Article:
Tuesday, March 27, 2012

Mountain Climber Who Survived Two Disasters on Mount Everest Succumbs to Mesothelioma at Age 56

Lincoln Hall, a world renowned mountain climber, adventurer, author and philanthropist lost his battle with malignant mesothelioma last Tuesday, March 20, 2012. He was 56. Lincoln developed the rare disease from exposure to asbestos as a child when he and his dad built cubby houses using asbestos cement flat sheet.

In 1984, Mr. Hall was part of the first Australian expedition to ascend Everest as it traced a new path for climbers not carrying oxygen. The expedition survived an avalanche, and two of his companions achieved the summit, but Lincoln did not, turning back a few hours short of the top when it became clear that to continue would have put him in grave physical danger.

In 2006 Lincoln did reach the summit, but collapsed from altitude sickness and was believed to have died, his companions in a Russian-led expedition were forced to leave him on the mountain. The following morning a group of climbers found him alive and were able to help him down to rescue and safety.

Lincoln helped found and was also director for the Australian Himalayan Foundation, whose aim is to help impoverished communities and set up schools in the Himalayas. He was committed to that work until his death.

Lincoln is survived by his wife Barbara and their two sons Dylan and Dorje. Friends will remember him for his intellect and his determination.

As a mountain climber who had summited the world's tallest peaks without supplemental oxygen, Lincoln clearly possessed an extraordinary level of cardiovascular fitness. Lincoln's story reminds us that, without much-needed advancements treatment and prevention strategies, no one is immune from the ravages of asbestos-related disease.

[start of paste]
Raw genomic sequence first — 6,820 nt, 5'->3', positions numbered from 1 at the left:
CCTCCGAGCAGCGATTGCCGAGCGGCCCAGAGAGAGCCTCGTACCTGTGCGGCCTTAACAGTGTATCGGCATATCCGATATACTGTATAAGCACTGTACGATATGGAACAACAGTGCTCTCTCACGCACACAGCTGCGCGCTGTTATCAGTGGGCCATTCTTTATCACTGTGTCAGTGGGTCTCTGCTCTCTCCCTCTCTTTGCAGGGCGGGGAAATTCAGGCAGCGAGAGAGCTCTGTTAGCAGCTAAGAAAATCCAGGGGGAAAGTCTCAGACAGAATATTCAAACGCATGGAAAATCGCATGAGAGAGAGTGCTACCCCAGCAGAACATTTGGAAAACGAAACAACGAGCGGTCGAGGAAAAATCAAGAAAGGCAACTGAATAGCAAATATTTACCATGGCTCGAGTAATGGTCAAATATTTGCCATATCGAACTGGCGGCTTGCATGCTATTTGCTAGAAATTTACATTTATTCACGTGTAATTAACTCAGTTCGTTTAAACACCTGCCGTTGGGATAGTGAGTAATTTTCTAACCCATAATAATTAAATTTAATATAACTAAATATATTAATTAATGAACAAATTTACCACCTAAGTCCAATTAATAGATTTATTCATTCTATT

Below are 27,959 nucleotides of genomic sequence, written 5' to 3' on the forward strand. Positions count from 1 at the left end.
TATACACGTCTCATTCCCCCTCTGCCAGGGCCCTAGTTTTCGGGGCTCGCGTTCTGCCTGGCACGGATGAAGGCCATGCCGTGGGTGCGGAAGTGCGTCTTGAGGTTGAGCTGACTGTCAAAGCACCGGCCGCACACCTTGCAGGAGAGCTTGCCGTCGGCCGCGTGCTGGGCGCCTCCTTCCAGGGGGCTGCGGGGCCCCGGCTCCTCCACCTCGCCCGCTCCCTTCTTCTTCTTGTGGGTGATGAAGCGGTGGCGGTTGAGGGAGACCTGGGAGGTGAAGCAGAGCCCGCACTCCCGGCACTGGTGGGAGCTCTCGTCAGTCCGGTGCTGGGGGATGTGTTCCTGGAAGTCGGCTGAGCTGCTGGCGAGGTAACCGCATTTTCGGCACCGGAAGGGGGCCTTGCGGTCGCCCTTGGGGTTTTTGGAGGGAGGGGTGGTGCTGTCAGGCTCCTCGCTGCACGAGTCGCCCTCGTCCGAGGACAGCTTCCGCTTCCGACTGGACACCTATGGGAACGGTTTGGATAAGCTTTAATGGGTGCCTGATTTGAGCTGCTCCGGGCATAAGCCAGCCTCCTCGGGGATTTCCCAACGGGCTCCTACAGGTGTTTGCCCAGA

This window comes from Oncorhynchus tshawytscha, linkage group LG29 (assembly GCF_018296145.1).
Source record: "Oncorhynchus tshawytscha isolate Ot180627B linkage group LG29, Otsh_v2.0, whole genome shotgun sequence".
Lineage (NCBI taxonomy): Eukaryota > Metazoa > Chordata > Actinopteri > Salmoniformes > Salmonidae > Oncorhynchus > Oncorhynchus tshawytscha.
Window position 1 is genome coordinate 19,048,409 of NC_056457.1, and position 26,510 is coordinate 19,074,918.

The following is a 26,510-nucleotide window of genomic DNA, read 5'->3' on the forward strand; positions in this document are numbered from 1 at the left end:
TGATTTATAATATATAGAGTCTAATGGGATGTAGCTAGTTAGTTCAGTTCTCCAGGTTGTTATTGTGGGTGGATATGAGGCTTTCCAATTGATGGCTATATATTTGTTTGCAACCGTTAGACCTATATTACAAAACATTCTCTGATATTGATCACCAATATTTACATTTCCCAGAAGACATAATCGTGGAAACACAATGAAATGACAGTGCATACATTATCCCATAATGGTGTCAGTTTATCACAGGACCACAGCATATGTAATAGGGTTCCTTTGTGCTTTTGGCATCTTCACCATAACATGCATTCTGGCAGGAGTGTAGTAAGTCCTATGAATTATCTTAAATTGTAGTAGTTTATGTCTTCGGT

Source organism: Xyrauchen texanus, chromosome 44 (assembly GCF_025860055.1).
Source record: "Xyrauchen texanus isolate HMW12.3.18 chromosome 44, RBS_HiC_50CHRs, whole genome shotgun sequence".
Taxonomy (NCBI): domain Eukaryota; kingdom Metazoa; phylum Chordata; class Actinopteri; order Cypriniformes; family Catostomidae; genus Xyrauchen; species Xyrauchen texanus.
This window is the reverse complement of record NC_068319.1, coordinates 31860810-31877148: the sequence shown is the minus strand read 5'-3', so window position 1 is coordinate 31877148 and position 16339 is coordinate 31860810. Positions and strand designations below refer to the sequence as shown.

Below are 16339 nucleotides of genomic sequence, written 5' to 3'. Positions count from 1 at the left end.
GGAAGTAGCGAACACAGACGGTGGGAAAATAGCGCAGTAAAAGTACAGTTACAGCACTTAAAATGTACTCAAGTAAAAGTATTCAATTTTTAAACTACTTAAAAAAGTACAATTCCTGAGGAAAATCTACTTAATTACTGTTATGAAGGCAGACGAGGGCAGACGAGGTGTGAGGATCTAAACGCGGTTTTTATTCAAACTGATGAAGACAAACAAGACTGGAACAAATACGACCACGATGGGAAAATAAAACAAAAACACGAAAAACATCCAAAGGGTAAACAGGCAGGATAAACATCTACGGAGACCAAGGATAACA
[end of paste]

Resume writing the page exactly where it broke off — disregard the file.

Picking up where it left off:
Monday, March 26, 2012

Michael Johnson Repudiates Suffering, Dedicates Redlands Criterium to Dad and Meso Patients

REDLANDS, CA. Michael Johnson thought he knew a few things about suffering.  As a former professional motocrosser and cyclist, he knew first hand what it felt like to push the body so hard that the mind nearly shut down in a dizzying fog of immeasurable pain.
The Spirit is Strong
Michael Johnson kisses his
Dad's dog tags as he
wins the Redlands Criterium
in epic fashion.  "When I
came out of the corners,
the dog tags would jingle
jangle against my jersey,
reminding me to push harder."

And then Michael’s Dad, John Johnson, died from malignant mesothelioma. MJ watched as his Dad went from a robust and wiry mountain biker to a cancer patient curled up in a lounge chair desperately struggling to breathe, like a fish out of water.  MJ learned about a new kind of suffering, the stupid kind, the kind that takes but doesn't give, and begets only more misery.

After mesothelioma took his Dad, MJ didn’t feel normal. Normally, he loved to race his bike. He loved the training, the intervals, the climbing, the sprinting, the prospect of a personal best or, better yet, the exhilaration of beating the best in the peloton. For seven weeks, MJ couldn't muster the energy to get back on his bike.

On Saturday, MJ returned to the field of battle.  Wearing his “Breakaway from Cancer” kit, in a tough pro race, he had made the breakaway, and his chances for winning looked very good. But bad luck struck. He flatted. Game over.  Dejected, but not defeated, he suited up the next day for one of the grittiest criteriums in the country at the Redlands Classic.

“No excuses,” he kept repeating, mantra like, as MJ lined up under forboding grey skies for the start of a technical, 50 minute criterium in downtown Redlands. Fittingly, the greatest criterium rider in U.S. cycling history, Davis Phinney, gave a send-off speech in which he celebrated the primal joys of watching his son carry the family torch.  Davis has progressive Parkinson’s disease. His son, Tyler, is one of the fastest time trialists in the world with a very bright future.